More than a friendship with Johnson accounts for Honeyboy’s rightful place in blues, and rock ‘n’ roll history, though.
Born June 28, 1915, in Shaw, Mississippi, Honeyboy learned to play guitar from his father and later refined his technique by watching other musicians, amongst them Peetie Wheatstraw, Charley Patton, and Robert Johnson.
And while Johnson is often credited with writing “Sweet Home Chicago”, Edwards has laid claim to the iconic song as well. As is often the case with early blues music, ownership can be a muddy area. Honeyboy recorded with Alan Lomax for the Library of Congress in 1942. It would be almost a decade before he recorded again, during which time many songs had made their way through the music community and whoever got their name on a record with that song claimed authorship.
During the pre-war period, Edwards was a travelin’ man (which accounts for the gap in recording history), spending time riding the rails, walking dusty roads, and occasionally benefitting from car ownership. His autobiography, The World Don’t Owe Me Nothing, recounts his adventures, along with many misadventures. One fateful tale included is the night Robert Johnson was poisoned. Edwards’ recollection of the care available to ailing blacks at the time leads directly into the horror of the slow, agonizing death of his friend. Things weren’t much better for those who were young, healthy, and black — if the law didn’t like the looks of you, they could detain you without reason, which led to Honeyboy spending some time on “the farm” (prison farm). When you take into consideration all that Honeyboy Edwards has seen in his lifetime: racism, the civil rights movement, air travel, television, and computers to name a few, it becomes apparent that he’s more than just a 95-year-old musician — he’s the best link to our history as a nation we have!
It’s taken far too long for Edwards to receive recognition for his contribution to the American songbook, but on January 31, 2010, he received his Grammy Lifetime Achievement Award. Just two years prior, he’d also received a Grammy for Last Of The Great Mississippi Delta Bluesmen: Live In Dallas album he’d recorded with Henry Townsend, Robert Lockwood Jr., and Pinetop Perkins. He’s performed several times at the Rock ‘n’ Roll Hall of Fame as others have been inducted but still has not been inducted himself. He was, however, inducted into the Blues Hall of Fame in 1996.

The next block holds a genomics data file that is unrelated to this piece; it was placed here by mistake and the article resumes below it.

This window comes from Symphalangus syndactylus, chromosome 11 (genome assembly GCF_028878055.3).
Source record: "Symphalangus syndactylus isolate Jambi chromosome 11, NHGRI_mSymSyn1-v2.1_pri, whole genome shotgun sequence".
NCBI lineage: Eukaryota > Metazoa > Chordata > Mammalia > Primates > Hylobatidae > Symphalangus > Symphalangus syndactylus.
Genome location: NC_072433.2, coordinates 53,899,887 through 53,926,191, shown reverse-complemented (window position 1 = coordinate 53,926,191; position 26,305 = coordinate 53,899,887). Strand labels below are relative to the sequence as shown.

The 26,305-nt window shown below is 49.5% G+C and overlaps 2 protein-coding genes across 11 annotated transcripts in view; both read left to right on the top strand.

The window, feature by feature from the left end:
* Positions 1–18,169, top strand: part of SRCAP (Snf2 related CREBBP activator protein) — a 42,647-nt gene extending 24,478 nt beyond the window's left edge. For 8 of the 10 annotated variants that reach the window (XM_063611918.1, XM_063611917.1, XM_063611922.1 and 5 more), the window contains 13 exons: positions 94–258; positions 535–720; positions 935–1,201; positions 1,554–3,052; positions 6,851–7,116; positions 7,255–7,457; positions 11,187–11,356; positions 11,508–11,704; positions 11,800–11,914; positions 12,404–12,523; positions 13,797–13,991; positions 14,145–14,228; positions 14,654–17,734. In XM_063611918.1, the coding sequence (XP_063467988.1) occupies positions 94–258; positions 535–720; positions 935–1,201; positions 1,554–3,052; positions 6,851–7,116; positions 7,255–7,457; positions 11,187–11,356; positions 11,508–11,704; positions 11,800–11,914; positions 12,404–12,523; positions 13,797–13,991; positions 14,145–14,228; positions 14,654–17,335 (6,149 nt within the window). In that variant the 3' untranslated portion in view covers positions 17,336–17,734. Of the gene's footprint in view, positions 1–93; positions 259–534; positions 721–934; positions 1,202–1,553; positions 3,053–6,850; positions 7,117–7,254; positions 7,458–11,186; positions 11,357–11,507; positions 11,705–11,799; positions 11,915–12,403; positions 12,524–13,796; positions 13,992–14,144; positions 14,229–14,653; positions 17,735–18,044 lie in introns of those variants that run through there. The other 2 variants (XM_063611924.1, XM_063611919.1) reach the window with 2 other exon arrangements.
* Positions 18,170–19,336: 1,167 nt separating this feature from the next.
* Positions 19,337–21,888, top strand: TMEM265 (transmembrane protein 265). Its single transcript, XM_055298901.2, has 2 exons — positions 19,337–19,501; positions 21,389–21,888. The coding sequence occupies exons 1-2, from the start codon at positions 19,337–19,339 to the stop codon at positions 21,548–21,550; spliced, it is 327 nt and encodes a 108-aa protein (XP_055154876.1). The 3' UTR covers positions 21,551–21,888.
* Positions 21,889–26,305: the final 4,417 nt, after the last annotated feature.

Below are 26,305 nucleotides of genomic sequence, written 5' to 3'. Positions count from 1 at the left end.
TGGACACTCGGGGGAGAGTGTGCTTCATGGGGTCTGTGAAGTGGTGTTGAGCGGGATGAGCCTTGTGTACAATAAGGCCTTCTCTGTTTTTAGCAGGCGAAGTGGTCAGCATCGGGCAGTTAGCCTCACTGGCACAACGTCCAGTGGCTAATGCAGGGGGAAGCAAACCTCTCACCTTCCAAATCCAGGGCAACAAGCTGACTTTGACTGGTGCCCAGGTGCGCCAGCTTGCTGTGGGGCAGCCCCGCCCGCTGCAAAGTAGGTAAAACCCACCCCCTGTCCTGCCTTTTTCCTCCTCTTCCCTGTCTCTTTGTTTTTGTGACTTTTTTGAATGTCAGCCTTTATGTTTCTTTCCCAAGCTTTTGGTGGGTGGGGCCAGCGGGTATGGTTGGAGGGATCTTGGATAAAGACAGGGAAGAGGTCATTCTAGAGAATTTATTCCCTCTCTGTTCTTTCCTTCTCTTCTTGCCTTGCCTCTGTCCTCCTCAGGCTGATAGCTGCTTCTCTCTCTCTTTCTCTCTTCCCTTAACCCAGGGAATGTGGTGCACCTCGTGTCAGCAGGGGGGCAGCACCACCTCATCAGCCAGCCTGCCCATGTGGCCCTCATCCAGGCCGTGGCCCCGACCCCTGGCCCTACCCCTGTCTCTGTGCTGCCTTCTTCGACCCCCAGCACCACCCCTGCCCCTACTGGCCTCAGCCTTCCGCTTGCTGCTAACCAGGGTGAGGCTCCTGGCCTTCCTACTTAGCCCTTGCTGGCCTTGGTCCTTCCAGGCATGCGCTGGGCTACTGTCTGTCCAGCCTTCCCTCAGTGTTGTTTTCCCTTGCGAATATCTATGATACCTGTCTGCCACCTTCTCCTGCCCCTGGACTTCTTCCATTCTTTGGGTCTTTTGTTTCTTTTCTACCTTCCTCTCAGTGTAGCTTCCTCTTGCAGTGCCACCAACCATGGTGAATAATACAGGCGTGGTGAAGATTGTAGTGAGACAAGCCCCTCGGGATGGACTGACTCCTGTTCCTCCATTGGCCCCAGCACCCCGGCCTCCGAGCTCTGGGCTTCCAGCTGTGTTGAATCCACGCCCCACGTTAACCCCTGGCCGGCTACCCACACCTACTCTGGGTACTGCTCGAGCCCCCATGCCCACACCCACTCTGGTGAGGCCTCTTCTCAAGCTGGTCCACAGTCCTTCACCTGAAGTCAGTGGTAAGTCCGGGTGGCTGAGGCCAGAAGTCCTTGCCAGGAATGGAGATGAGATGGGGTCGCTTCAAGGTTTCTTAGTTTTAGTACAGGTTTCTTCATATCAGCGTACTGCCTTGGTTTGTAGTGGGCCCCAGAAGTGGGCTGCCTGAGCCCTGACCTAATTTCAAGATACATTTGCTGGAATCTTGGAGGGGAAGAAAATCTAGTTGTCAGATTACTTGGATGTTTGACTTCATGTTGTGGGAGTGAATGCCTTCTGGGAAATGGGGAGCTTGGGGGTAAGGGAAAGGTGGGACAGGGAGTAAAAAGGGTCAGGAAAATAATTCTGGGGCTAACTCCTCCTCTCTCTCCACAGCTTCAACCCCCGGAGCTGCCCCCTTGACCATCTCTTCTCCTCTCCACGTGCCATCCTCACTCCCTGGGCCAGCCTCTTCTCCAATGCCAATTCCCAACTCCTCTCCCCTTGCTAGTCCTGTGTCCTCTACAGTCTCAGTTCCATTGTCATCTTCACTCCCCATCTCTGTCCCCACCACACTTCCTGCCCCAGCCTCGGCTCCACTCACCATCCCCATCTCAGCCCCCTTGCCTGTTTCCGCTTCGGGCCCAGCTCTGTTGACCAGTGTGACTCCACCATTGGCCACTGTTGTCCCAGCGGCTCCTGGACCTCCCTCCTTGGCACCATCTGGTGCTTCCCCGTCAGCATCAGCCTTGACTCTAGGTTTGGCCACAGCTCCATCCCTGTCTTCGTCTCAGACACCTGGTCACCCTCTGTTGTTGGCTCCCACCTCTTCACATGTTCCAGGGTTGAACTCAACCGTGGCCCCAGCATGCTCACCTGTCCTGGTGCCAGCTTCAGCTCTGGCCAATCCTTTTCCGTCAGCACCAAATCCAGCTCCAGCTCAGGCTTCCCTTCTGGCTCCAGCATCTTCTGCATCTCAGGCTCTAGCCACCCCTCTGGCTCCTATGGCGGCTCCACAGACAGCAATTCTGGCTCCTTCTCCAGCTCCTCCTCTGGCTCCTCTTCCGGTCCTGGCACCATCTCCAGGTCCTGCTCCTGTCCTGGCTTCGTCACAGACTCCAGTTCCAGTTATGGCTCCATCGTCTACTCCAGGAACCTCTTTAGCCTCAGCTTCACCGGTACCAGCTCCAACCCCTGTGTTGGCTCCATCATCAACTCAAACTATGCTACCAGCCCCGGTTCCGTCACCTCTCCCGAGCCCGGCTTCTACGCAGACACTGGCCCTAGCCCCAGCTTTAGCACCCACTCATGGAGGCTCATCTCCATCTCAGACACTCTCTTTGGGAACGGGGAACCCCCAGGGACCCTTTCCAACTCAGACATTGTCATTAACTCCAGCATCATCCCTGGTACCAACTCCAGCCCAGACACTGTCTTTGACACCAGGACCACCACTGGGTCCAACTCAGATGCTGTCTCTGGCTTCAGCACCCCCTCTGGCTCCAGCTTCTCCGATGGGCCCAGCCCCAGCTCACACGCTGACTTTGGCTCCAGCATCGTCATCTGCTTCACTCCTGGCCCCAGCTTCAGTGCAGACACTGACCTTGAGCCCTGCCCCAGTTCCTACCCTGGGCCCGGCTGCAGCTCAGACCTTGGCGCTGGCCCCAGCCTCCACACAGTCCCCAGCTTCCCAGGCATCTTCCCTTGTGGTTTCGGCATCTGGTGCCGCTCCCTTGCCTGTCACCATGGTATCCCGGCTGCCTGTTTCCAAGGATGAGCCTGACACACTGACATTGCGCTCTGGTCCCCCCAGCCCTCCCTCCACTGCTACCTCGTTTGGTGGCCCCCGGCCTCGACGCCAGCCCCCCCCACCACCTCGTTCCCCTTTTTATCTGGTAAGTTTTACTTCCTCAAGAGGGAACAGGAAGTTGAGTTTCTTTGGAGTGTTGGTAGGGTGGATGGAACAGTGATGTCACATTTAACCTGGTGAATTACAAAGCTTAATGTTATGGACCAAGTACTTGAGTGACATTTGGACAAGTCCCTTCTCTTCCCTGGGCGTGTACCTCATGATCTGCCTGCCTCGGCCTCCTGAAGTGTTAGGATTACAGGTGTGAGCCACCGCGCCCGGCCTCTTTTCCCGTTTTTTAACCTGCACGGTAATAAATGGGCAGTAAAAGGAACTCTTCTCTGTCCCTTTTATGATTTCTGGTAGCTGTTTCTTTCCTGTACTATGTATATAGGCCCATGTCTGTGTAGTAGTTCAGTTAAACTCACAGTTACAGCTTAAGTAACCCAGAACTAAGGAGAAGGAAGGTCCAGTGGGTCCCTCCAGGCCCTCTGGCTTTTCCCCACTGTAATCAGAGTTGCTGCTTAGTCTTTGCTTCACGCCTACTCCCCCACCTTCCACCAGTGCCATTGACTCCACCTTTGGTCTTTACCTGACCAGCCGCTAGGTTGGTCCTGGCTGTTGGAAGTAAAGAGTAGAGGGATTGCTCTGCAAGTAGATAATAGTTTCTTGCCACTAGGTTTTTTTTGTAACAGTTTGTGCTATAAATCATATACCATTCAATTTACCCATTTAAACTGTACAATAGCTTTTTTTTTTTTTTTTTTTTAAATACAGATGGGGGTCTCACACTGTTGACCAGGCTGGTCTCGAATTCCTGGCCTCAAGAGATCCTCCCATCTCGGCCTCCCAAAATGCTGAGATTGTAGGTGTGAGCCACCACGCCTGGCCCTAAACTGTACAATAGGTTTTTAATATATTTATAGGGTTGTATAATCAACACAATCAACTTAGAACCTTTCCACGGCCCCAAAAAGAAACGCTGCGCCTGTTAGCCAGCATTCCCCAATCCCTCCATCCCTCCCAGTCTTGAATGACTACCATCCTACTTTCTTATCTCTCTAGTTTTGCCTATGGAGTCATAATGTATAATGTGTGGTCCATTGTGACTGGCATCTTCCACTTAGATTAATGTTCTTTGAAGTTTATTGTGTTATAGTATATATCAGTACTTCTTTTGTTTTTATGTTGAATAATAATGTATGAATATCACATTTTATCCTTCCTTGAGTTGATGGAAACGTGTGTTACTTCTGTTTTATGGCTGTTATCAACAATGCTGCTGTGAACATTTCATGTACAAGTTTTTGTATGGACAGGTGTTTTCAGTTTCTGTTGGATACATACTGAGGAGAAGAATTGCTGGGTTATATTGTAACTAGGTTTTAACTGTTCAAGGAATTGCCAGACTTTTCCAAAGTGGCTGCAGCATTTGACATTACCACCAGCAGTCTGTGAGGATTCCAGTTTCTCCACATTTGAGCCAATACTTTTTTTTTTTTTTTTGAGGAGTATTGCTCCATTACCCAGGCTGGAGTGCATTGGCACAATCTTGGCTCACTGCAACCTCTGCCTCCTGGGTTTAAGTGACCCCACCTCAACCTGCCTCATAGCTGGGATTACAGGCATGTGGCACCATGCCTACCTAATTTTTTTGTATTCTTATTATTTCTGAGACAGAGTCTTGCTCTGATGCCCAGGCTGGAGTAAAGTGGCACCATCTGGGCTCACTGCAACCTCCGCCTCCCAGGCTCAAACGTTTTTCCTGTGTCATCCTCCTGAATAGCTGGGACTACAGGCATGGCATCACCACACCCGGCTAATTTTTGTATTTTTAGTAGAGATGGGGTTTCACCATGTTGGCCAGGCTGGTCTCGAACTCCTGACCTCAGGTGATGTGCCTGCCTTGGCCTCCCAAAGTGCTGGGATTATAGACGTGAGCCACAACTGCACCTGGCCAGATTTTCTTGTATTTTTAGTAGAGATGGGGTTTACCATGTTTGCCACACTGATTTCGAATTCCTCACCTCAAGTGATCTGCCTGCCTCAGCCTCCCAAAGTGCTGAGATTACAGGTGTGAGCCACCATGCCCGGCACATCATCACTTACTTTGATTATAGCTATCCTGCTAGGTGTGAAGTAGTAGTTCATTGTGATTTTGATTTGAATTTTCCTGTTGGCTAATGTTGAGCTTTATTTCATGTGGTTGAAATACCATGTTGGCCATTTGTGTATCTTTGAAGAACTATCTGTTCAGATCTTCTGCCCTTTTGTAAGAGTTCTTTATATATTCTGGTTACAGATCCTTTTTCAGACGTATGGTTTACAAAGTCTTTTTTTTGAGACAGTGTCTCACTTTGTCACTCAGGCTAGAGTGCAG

You can learn more about this legendary performer by visiting his website. And if you’re curious, you can check out his performance in Walk Hard: The Dewey Cox Story. As well, he has his very own movie, entitled Honeyboy. Even better, if you have the opportunity to see Honeyboy perform, I highly recommend it! I’ve been to several concerts and am never disappointed. There are ten scheduled tour dates listed on his website at the moment, not including this weekend’s performance at Eric Clapton’s Crossroads Festival.
Happy birthday, Honeyboy!
(deltamediaproject – Honeyboy Edwards, performance)
My son, Spenser Hunt, then just 11-years-old, interviewed Honeyboy Edwards in 2008. A few questions cut to the heart of an amazing man:
The world has changed a lot since you were born. What are some of the most significant changes that you have seen?
Some of the stuff you don’t want to know about. There were plantations and Jim Crow laws, you know. There were people leaving the Delta; but now some of them are going back. Now there are casinos in the Delta and many other things have changed as well.
What is your favorite song that you wrote?
“Drop Down Mama” because it was my first hit and “Take Me Home” because that was a hit, too.
Does it get harder to play a show as you get older?
A little bit. I have a little bit swelling in my joints, but I am still as fast as I was when I was twenty.
What group of people do you like to play for, and why? (Like an older group vs. kids, or at a night club.)
It makes no difference as long as people like it.
Do you still play the Blues harp?
Yes, sometimes, but not usually in concert.